Guest Post by Dr. Bradley Jabour:

Depression is a widespread condition that can cause people to lose interest in their everyday activities. Depression can lead to feelings of sadness, worthlessness, the inability to find enjoyment in any activity, or even bring about suicidal thoughts. This often debilitating disease can be effectively treated with various methods, including therapy and medications. However, recent studies have found that nutrition may play a large part in the both cause and cure of depression.

The Role of Food in Depression

When people feel sad, down or depressed, it’s not uncommon for people to turn to food as a way of making themselves feel better. When people seek out food for comfort, it usually takes the forms of junk food or foods high in sugar content. Even though you seek out junk food when you’re depressed, the effect that these processed and high-sugar foods have on your body can actually worsen your depression.

Foods that Cause Your Body Stress

High sugar foods create stress on your body. As your liver processes the sugar, it uses what it can for energy and stores the rest as fat. If there are large amounts of sugar, the liver works twice as hard, giving the body that lazy and lethargic feeling, like you just don’t have enough energy to do anything. As your body becomes stressed, you may start to feel ill or unwell. This unpleasant feeling will only cause you to feel more depressed.

Processed foods have the same effect on your liver. However, the large amounts of chemical based products in these foods can place undue stress on all of your organs. As the liver is unable to process these chemicals, the body becomes damaged. The damage can cause depression and aches and pains. Most people report feeling physical pain with their depression, poor eating habits are what is most likely contributing to this fact.

Relying on caffeine or alcohol to deal with the depression can also harm your body. Caffeine will increase your cortisol levels, causing you to feel stress, while alcohol is a depressive and will enhance the sad feelings.

On the other side of the issue, many people opt to avoid food when they are depressed. This is also the wrong way to deal with depression because the malnutrition caused by lack of food can enhance the depressive mood as well as cause physical problems.

Foods That Help Fight Depression

Foods high in Omega-3 fatty acids, like walnuts, Brussels sprouts, kale, spinach, salad greens and some fish, are very good for fighting depression. Many studies that have been done in recent years which show that the brain needs Omega-3 to function properly. Omega-3 has been shown to increase the receptive powers of the brain on dopamine and serotonin levels, which help to balance out these hormones.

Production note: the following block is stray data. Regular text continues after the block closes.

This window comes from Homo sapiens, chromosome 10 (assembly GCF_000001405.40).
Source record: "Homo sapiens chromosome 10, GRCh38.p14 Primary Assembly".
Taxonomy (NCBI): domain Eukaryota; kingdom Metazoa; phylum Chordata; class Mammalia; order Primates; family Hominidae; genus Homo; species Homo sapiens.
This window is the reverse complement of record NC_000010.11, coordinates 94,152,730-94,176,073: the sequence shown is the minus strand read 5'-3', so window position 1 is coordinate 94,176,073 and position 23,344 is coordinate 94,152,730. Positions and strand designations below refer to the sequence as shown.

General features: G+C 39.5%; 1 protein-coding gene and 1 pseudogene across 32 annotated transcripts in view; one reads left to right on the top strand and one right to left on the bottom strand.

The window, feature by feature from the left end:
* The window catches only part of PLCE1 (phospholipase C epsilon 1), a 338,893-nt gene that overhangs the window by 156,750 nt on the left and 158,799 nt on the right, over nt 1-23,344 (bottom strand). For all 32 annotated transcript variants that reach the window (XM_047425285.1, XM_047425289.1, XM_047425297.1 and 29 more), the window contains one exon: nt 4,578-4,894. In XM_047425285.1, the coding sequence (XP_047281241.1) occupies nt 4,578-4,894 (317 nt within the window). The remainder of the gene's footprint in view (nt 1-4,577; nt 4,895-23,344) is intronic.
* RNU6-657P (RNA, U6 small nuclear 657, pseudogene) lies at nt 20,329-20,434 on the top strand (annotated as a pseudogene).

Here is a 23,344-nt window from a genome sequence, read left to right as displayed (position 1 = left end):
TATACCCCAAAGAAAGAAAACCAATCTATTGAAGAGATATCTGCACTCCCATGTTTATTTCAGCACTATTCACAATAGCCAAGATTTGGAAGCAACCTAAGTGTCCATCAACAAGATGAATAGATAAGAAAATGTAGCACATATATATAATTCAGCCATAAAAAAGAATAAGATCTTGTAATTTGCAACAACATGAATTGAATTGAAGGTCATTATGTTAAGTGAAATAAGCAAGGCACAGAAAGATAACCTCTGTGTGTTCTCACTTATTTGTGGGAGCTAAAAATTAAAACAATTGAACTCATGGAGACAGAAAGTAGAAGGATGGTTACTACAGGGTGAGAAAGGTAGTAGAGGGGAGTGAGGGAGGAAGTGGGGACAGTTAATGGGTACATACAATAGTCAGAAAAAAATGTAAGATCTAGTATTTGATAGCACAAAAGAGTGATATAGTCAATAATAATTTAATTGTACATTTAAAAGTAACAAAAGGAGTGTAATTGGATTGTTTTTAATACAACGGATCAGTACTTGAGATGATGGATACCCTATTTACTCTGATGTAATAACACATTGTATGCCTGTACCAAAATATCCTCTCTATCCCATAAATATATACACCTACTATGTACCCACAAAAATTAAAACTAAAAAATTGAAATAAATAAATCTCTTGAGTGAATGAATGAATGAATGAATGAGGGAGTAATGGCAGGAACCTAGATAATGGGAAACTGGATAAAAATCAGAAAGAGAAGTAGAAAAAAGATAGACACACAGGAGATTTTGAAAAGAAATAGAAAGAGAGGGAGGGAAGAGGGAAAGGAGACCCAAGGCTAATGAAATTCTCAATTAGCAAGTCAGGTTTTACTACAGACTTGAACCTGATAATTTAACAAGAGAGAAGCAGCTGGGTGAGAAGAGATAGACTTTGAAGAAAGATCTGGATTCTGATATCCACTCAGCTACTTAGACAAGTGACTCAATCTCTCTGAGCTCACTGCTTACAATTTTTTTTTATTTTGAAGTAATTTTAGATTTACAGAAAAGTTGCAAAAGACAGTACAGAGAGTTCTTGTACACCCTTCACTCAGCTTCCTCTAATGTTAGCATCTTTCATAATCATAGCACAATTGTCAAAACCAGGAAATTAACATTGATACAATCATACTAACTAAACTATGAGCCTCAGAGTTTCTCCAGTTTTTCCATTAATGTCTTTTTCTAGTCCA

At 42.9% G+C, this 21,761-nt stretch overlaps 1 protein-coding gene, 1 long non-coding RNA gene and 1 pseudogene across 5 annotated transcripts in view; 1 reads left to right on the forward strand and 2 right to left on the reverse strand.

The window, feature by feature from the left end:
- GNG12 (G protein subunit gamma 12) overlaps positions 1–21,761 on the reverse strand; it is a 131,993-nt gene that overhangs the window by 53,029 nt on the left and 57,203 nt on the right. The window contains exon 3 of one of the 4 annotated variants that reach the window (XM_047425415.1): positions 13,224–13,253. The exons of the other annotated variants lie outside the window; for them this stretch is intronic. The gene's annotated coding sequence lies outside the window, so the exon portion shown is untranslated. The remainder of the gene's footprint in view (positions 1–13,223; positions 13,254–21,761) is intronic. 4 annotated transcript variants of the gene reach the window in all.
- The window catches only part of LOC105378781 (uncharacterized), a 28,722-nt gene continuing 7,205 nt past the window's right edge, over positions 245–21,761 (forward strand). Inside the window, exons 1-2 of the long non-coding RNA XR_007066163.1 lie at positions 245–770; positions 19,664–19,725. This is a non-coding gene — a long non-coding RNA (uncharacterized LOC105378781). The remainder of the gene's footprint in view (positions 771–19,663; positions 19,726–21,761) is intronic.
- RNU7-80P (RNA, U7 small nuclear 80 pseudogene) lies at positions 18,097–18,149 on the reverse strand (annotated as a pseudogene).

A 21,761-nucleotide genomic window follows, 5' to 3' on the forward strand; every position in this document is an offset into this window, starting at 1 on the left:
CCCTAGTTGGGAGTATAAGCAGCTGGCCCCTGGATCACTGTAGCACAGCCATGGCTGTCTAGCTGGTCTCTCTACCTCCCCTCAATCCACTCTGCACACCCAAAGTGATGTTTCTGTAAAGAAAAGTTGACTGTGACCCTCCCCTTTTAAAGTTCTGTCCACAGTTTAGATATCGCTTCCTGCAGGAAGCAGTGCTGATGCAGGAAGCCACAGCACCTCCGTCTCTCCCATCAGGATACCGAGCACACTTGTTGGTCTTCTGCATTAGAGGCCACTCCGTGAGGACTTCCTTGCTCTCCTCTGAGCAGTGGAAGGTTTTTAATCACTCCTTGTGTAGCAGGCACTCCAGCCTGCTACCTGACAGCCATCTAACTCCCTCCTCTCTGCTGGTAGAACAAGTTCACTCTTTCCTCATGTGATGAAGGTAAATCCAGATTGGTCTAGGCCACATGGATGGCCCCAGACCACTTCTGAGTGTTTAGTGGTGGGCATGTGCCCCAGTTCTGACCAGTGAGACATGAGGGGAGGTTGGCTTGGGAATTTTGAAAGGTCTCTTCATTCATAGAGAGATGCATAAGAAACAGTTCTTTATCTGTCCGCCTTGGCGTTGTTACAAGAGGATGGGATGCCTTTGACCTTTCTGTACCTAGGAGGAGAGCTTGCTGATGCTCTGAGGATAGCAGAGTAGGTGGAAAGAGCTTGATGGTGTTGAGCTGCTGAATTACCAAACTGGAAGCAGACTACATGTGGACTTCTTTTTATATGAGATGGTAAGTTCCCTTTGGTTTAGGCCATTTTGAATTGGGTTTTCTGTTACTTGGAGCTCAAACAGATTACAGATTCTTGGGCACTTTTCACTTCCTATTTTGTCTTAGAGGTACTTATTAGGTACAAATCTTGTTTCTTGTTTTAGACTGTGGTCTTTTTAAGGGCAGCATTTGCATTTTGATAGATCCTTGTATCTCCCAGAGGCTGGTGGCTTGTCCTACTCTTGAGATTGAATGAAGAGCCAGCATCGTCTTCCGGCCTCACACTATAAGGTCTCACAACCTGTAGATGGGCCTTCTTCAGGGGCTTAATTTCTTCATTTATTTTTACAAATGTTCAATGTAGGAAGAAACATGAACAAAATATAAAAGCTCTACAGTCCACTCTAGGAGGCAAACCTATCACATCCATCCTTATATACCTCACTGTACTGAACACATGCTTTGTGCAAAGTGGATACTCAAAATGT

Well balanced diets that include all the food groups are best for people suffering from depression. An Australian study found, however, that people eating excessive amounts of fried foods often suffer from higher depression rates. In addition, while sugar has been shown to elevate mood, people often go overboard. Sugar can be quickly abused and cause more damage to the body than good. Substituting sugar and processed sugar products with a sweet fruit will bring about the same results without damaging the liver.

Studies have also shown that taking a multivitamin can help fight the onset of depression. A recent study conducted in the United Kingdom has shown that many people with depression suffer from vitamin deficiencies. The most common deficiencies were: Selenium, B6, B12, Magnesium and Manganese. And while a well-balanced diet should provide enough of these vitamins and minerals, a multi-vitamin can help when food is not enough.

We all get sad from time to time, usually in response to stressful or  traumatic life situations. A painful divorce, the  loss of a job or personal problems can trigger lack of appetite, insomnia, and feelings of deep  sadness. If your sadness last longer than a few weeks, or if it occurs  outside the context of a major life change, you may have what’s known as a “major  depressive disorder.” While food alone is not a cure for depression, it can go a long way when coupled with medication and therapy.

Bradley A. Jabour M.D. has more than 20 years experience in academic and clinical research and is a nationally recognized Neuroradiologist. Dr. Jabour speaks at colleges and Universities around  the globe and has received several national honors, including a  Certificate of Merit from The Radiological Society of North America  (RSNA). Jabour lives in Santa Monica where he practices as Chief of  Neuroradiology at the depression treatment center, Smart Brain and Health.

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